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  1. Refers to a network of educational institutions, leaders, and newspapers that perpetuated the philosophy of Booker T. Washington.
  2. A sociological study composed by DuBois and published in 1899 about blacks in Philadelphia.
  3. Born in 1863, became a leading southern industrialist who was interested in maintaining a low-wage black labor force. He was a "railroad magnet," and was president of the General Education Board. He worked very close with Washington, and believed that the success of the southern economy was inextricably linked to cheap black labor.
  4. Established in 1865 to train black theologians and social scientists.
  5. Term coined by Langston Hughes to refer to blacks attempting to assimilate to societal standards.
  6. Town in Massachusetts where DuBois was born. DuBois didn't have enough money to attend college, so the black residents of Great Barrington who realized his potential all pooled money in order to pay his tuition.
  7. Paired the Negro spiritual with European verse, which was an unprecedented comparison of intellectual capacity for blacks and whites alike. This idea served to attempt to change the tradition of black subordination.
  8. The protagonist of The Autobiography of an Ex-Colored Man, Wetmore is of mixed race and "passes" often for white. The story concerns his true racial identity through a variety of instances and scenarios.
  9. Created in 1902 to fund many historically white and black schools in the south. It focused on the advancement of agriculture.
  10. A pamphlet published in 1892 by Ida B. Wells speaking out against the injustice and cruelty of the institution of lynching.
  11. Editor of the Christian Reporter, he was vehemently opposed to Armstrong's ideals.
  12. Autobiography of James Weldon Johnson published in 1933, the book outlines Johnson's life as a man of mixed race, his internal identity crisis and his professional endeavors.
  13. A social, public and cultural event that saw 3745 blacks killed between 1889-1932.
  14. Born in Jacksonville in 1871 of mixed race, he played a major role in black politics and arts, namely the Harlem Renaissance. He co-wrote the black national anthem, and said "my responsibility is not only to save black bodies but white souls."
  15. Founded in 1914, it had over 1 million American followers, which was probably the biggest movement in American history.
  16. Given in 1895 by Booker T. Washington. In his speech, he issued a public call for reconciliation based on black people adjusting to the southern status quo. He also called for whites to respect black people's endeavors for economic advancement.
  17. Born in St. Anne's, Jamaica in 1887, Garvey arrived in the US in 1910. He emphasized "race first" and Pan-Africanism, encouraged African Americans to return to Africa to establish economic self-reliance.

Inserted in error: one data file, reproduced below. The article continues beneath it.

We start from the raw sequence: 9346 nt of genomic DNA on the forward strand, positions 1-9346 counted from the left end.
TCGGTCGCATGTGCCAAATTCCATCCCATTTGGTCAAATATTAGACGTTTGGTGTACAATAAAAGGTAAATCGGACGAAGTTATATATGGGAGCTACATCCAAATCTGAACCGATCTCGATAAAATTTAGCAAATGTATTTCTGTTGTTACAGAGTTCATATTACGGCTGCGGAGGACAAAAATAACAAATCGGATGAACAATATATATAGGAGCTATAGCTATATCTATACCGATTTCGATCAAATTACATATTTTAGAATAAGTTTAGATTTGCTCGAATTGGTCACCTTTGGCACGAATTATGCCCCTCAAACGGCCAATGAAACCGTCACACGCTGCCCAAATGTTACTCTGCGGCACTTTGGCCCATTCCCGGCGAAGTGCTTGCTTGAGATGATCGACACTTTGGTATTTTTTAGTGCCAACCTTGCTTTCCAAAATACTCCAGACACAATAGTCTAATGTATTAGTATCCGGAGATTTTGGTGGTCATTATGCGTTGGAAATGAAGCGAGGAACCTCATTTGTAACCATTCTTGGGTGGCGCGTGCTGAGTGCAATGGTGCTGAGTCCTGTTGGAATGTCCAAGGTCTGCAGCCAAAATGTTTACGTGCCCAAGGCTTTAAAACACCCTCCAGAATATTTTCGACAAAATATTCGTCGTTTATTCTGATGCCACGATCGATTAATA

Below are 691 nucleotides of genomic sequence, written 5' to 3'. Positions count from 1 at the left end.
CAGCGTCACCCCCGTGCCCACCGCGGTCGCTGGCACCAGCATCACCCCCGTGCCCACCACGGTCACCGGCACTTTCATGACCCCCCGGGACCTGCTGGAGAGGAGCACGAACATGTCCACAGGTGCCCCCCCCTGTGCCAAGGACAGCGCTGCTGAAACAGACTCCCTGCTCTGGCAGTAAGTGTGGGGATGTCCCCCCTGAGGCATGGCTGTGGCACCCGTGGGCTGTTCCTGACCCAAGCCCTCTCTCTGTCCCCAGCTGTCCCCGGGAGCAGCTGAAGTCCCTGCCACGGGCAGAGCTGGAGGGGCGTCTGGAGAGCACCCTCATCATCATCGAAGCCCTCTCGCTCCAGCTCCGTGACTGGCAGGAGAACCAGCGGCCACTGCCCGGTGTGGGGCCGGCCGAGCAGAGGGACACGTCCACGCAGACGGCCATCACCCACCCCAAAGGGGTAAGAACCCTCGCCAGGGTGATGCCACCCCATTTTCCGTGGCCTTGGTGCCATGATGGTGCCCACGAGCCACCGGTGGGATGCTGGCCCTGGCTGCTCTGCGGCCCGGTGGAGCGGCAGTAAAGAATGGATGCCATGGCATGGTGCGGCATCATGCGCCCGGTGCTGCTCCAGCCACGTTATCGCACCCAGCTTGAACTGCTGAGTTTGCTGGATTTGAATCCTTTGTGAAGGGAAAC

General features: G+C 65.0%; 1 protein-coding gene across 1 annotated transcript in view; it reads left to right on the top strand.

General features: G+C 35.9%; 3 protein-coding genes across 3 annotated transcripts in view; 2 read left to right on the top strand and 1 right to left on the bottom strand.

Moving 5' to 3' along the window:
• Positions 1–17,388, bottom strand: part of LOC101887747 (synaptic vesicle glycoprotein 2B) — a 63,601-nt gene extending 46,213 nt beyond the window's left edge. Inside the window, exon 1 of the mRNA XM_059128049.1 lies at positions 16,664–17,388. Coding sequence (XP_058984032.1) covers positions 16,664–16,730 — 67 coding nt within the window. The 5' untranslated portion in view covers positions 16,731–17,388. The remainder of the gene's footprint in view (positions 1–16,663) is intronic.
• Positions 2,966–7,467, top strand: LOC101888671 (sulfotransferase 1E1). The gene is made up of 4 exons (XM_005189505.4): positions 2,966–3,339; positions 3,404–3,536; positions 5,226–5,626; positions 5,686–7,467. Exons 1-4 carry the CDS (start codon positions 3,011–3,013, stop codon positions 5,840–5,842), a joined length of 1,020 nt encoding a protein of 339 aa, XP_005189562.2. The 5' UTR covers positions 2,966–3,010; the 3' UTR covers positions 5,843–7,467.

18. Influential activist and writer who was an unapologetic critic of Jim Crow legislation, lynching, racial injustice, and people who accepted second class citizenship.
  19. Founded in 1915 by Carter G. Woodson to document and archive a concrete history for African Americans.
  20. The system following the Civil War where former slaves worked land owned by white people and "paid" for the use of tools, seeds, and fertilizers. They then shared the crop with the landowner, but "furnishing" and interest were deducted from the income of the sharecropper. This created a vicious cycle where sharecroppers worked tirelessly but made no net income.
  21. Passed in 1865 and 1866 by Southern states in order to severely limit the rights and economic potential for blacks. The Black Codes allowed blacks to get married or own property, but they couldn't vote and had economic barriers that prevented them from societal advancement.
  22. Gave freed slaves and naturalized people citizenship (1868)
  23. Founder of Hampton University, said education and intellect were dangerous for blacks, and said blacks were meant to work based on their past as slaves.
  24. Born in 1889, was a noted poet and writer during the Harlem Renaissance.
  25. A monthly periodical written by Samuel Armstrong to relate the ideas of Hampton to the public.
  26. Characters in Souls of Black Folk, Josie had a moral heroism that served to make life stronger and deeper, and she was very focused on education and progress. John was also focused on education, so he went away to college but was lost when he came home.
  27. During WWI, economic opportunities opened up for blacks in industrial northern cities such as NYC, Chicago, Cleveland, Detroit, and Pittsburgh. It fundamentally altered political, social and economic landscape of African Americans.
  28. Born in 1902, was an influential poet and writer during the Harlem Renaissance. He was a part of the New Negro Renaissance, and was concerned with the issue of blacks fitting into the mainstream.
  29. Historically black university in Atlanta where DuBois taught history and sociology starting in 1897.
  30. Written in 1912 by James Weldon Johnson about a colored man who faces internal crises about race identification.
  31. Written by Vincent Harding in 1974.
  32. 1903 book written by W.E.B. DuBois, described as an event rather than a book. It is also referred to as the nadir in African-American history, and it gave voice to the collective consciousness of millions of blacks in the north and south alike.